Sue Cook presents the series that examines listeners' historical queries, exploring avenues of research and uncovering mysteries.
The Stratford Martyrs
"For some time now I have been fascinated by the story of the Stratford Martyrs. This is a rather gruesome event in history which took place on 27 June 1556 at Stratford in East London. Exactly where did this mass execution take place?"
Eleven men and two women were burned at the stake in 1556 as part of the persecution of Protestants by Queen Mary I ('Bloody Mary'). The site of the burning, Stratford Green, was once a large green area which has now been whittled down to a small churchyard. In 1879 an 85-foot Gothic-style terracotta memorial was built in the churchyard. It is a six-sided monument with all the names of the people who died on it. It was like a monumental version of John Foxe's Book of Martyrs built 400 years on. Its size and prominence reflected the division in the church in the late 19th century. Such is the hustle and bustle of the traffic past the church - situated on an island surrounded by roads - that many passers-by have never really noticed the memorial, large though it is.
The burnings probably took place on Stratford Green, once called Gallows Green, where the University of East London now stands. It was the widest part of the Green and would have had room for a huge crowd to watch the spectacle. The woodcut from Foxe's Book of Martyrs is reproduced in stone on the memorial and it tells the story graphically. The 13 were arrested from all over, though most came from Essex. Some undoubtedly zealous Protestants were among them but for others the offence they had committed was absurdly mild. They were taken to Newgate Prison and then transported the six miles to the village of Stratford in a cart. They were questioned by Bishop Bonner's men and were divided into two groups, each group being told that the other had recanted. But the Protestants were determined to die bravely, which they did. The 11 men were tied up but the two women - mercifully, supposedly - were allowed to walk freely in the flames. One was pregnant. They died bravely, embracing the stake.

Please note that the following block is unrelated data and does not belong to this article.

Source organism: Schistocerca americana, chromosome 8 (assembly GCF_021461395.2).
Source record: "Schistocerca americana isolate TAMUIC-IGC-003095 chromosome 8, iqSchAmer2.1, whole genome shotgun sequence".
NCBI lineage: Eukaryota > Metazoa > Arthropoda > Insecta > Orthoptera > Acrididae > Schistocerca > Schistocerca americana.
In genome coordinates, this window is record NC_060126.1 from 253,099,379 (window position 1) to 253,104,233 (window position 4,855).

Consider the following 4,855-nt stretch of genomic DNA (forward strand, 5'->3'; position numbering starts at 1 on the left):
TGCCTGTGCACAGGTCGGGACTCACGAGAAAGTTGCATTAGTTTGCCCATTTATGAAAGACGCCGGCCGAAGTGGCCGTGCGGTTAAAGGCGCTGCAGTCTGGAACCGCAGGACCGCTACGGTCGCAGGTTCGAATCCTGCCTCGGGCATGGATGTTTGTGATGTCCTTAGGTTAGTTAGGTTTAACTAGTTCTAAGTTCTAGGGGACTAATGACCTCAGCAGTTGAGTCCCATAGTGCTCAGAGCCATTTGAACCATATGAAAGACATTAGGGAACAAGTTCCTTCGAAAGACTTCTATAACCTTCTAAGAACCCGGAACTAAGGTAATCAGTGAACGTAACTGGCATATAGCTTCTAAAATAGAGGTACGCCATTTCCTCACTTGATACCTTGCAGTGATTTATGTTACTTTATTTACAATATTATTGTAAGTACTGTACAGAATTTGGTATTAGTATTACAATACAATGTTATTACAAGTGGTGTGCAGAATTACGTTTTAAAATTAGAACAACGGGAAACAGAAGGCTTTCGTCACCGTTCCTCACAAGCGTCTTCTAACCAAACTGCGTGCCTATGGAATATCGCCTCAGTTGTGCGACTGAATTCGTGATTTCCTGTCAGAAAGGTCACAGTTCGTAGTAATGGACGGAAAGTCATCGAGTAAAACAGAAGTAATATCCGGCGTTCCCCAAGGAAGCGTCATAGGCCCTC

Professor Diarmid MacCulloch says that the executions were meant as a stern warning but they were ultimately counter-productive. Later on, executions were carried out the executions early in the morning in order to avoid crowds gathering. Protestant monarchs, for different theological reasons, also conducted burnings, but these Marian burnings were very bad public relations for Queen Mary. The last burning in Britain was in 1612 in the reign of James I.
Professor Diarmaid MacCulloch
Stephen Pewsey, Stratford (East London): A Pictorial History (Phillimore & Co, 1993)
Diarmaid MacCulloch, The Reformation (Penguin, 2004)
Jasper Ridley, Bloody Mary's Martyrs: The Story of England's Terror (Constable and Robinson, 2002)
Carolly Erickson, Bloody Mary: The Life of Mary Tudor (Robson Books, 2001)
John Foxe, Foxe's Book of Martyrs (Ambassador Productions, 1995)
Vanessa has presented science and current affairs programmes for BBC, ITV, Channel 4, Channel 5 and Discovery and has presented for BBC Radio 4 & Five Live and a regular contributor to the Daily Telegraph and the Mail on Sunday, Scotsman and Sunday Herald.
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